PNG compression comparison

Comparing the effectiveness of different programs at producing optimally small PNG files is difficult. There are likely to be some images which favour one particular program, whilst others favour another. And results may depend on program version, and program compilation options.

So the main point of this page is to convey the message that not all PNG writers are equal. This is why various PNG optimisers exist, such as Pngcrush, OptiPNG, zopflipng, bmp2png, and others. Finding the absolutely minimal PNG representation of an image is a very hard task, and some programs spend a long time trying. Sometimes this is pointless, but, for images which will be compressed once and then downloaded many thousands of time, it can be worthwhile.

Just three test images are used. The first point is that arguably only one should be presented as a PNG. The test images are:

  1. circ.png three concentric circles, with transparency and antialiasing (for which a vector format such as SVG should be used)
  2. pymol.png a screen-grab, for which PNG is a suitable image format
  3. chaff.png a photograph, for which JPEG would be much more suitable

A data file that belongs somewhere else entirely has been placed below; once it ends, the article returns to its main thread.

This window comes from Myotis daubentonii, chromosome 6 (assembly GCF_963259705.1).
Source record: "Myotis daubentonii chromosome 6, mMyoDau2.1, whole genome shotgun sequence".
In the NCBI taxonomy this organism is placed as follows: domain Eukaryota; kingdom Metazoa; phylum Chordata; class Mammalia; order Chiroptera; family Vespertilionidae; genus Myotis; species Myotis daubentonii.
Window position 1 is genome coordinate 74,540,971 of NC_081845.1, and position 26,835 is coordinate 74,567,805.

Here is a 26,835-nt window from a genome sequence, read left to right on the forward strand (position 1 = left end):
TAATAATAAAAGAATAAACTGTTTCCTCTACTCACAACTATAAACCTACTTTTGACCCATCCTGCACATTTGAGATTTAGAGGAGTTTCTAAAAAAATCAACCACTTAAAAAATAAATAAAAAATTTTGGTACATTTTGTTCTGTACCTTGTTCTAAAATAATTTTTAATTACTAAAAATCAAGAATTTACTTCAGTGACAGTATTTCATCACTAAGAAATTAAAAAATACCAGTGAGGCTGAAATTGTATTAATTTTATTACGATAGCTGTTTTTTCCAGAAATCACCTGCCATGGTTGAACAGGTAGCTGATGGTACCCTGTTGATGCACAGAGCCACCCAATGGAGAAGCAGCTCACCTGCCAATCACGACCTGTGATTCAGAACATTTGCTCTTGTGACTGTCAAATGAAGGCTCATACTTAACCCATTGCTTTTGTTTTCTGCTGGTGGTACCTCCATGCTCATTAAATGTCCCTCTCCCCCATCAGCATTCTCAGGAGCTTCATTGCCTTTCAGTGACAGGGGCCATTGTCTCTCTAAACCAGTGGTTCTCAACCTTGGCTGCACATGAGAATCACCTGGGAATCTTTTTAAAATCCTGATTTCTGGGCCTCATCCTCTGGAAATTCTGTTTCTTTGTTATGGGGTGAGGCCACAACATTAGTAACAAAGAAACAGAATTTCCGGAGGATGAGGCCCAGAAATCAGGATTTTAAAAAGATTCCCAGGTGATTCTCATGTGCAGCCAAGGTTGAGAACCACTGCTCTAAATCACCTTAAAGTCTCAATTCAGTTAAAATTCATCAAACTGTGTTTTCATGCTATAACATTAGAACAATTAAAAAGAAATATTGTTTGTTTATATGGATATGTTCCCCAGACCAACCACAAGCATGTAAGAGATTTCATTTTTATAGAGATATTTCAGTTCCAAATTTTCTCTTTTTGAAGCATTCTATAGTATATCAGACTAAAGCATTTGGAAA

The programs used were those shipped with Ubuntu 18.04.1 LTS, save for Preview from MacOS 10.13.6, and bmp2png (version 1.40).

zlib-based compressors

pngcrush -brute1536120137242008
bmp2png -999z894108138241506

optipng options: -o7 -zm1-9

(Why is Preview's output so large? One reason is that all the images are written with 32 bits per pixel, with a full alpha channel added.)

zopfli-based compressors

bmp2png -99983296380230290

zopflipng options: --iterations=50 --filters=01234mepb

Lossy PNGs?

The photograph is not only an example of something which really does not need lossless compression, but it also an example of something where the noise adds considerably to the filesize. It is from a low-quality camera which produced a jpeg image, so the least significant bit in each component value is mostly random, and therefore almost uncompressible. But variations in this bit will be almost undetectable to the eye. So why not remove it? This can be done with bmp2png's -N=7 option, and even without using zopfli it reduces the size to 201,137 bytes, from 241,506.

So the least significant of the eight bits, whose visible impact is negligible, was responsible for over a sixth of the file's size.

There is little reason not to go further and to reduce to just six bits per channel (-N=6). Used with zopfli, this reduces the photo to just 140,544 bytes, almost 29% smaller than the original with zopfli.

24-bit photo18-bit photo

On the left the 24-bit photo, on the right the 18-bit one. Whilst in this case using JPEG would have been more sensible, in the case of an image such as the screen-grab shown above, using PNG will keep the sharp edges and text, and a slight reduction in bit depth can make for a much smaller file with little loss in quality.

One can try comparing the original screen grab and the bit reduced version. The 18-bit version is almost 25% smaller, yet looks identical.